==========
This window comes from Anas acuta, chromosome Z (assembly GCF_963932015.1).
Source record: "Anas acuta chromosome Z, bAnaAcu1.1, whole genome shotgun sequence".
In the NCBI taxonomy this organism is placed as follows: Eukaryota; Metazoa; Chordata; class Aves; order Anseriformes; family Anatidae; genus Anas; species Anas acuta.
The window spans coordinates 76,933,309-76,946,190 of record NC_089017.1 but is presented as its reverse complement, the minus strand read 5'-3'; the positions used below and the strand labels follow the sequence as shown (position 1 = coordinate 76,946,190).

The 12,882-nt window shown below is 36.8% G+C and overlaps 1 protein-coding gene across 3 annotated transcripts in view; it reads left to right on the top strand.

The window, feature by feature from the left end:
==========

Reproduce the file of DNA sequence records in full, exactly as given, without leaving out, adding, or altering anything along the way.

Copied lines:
This window comes from Anas acuta, chromosome Z (assembly GCF_963932015.1).
Source record: "Anas acuta chromosome Z, bAnaAcu1.1, whole genome shotgun sequence".
In the NCBI taxonomy this organism is placed as follows: Eukaryota; Metazoa; Chordata; class Aves; order Anseriformes; family Anatidae; genus Anas; species Anas acuta.
The window spans coordinates 76,933,309-76,946,190 of record NC_089017.1 but is presented as its reverse complement, the minus strand read 5'-3'; the positions used below and the strand labels follow the sequence as shown (position 1 = coordinate 76,946,190).

The 12,882-nt window shown below is 36.8% G+C and overlaps 1 protein-coding gene across 3 annotated transcripts in view; it reads left to right on the top strand.

The window, feature by feature from the left end: